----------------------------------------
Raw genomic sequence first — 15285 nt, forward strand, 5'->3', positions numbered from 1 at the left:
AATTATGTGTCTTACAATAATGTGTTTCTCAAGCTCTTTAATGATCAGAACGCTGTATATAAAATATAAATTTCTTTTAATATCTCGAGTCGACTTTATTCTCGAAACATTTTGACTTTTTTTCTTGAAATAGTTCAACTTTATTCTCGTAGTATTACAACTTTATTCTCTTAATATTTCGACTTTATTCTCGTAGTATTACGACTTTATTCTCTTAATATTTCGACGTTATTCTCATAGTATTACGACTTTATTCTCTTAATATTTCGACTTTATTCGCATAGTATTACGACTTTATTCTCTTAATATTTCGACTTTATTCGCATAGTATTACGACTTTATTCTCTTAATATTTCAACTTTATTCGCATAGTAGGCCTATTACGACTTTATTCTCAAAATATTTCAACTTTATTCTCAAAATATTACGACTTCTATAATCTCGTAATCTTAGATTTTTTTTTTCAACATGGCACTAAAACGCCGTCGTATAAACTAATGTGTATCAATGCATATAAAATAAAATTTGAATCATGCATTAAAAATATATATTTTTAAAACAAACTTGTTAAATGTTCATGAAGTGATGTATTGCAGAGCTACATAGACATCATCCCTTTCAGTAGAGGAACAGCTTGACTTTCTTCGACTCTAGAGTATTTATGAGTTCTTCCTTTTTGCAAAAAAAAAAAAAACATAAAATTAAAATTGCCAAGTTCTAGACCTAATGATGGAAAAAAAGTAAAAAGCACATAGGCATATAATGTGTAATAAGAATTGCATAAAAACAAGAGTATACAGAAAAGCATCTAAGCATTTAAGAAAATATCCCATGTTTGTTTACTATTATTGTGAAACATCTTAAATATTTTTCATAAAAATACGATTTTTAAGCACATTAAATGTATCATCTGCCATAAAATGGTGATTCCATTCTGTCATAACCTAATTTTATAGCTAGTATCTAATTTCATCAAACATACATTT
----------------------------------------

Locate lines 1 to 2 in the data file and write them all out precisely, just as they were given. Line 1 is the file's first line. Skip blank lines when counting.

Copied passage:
Raw genomic sequence first — 15285 nt, forward strand, 5'->3', positions numbered from 1 at the left:
AATTATGTGTCTTACAATAATGTGTTTCTCAAGCTCTTTAATGATCAGAACGCTGTATATAAAATATAAATTTCTTTTAATATCTCGAGTCGACTTTATTCTCGAAACATTTTGACTTTTTTTCTTGAAATAGTTCAACTTTATTCTCGTAGTATTACAACTTTATTCTCTTAATATTTCGACTTTATTCTCGTAGTATTACGACTTTATTCTCTTAATATTTCGACGTTATTCTCATAGTATTACGACTTTATTCTCTTAATATTTCGACTTTATTCGCATAGTATTACGACTTTATTCTCTTAATATTTCGACTTTATTCGCATAGTATTACGACTTTATTCTCTTAATATTTCAACTTTATTCGCATAGTAGGCCTATTACGACTTTATTCTCAAAATATTTCAACTTTATTCTCAAAATATTACGACTTCTATAATCTCGTAATCTTAGATTTTTTTTTTCAACATGGCACTAAAACGCCGTCGTATAAACTAATGTGTATCAATGCATATAAAATAAAATTTGAATCATGCATTAAAAATATATATTTTTAAAACAAACTTGTTAAATGTTCATGAAGTGATGTATTGCAGAGCTACATAGACATCATCCCTTTCAGTAGAGGAACAGCTTGACTTTCTTCGACTCTAGAGTATTTATGAGTTCTTCCTTTTTGCAAAAAAAAAAAAAACATAAAATTAAAATTGCCAAGTTCTAGACCTAATGATGGAAAAAAAGTAAAAAGCACATAGGCATATAATGTGTAATAAGAATTGCATAAAAACAAGAGTATACAGAAAAGCATCTAAGCATTTAAGAAAATATCCCATGTTTGTTTACTATTATTGTGAAACATCTTAAATATTTTTCATAAAAATACGATTTTTAAGCACATTAAATGTATCATCTGCCATAAAATGGTGATTCCATTCTGTCATAACCTAATTTTATAGCTAGTATCTAATTTCATCAAACATACATTT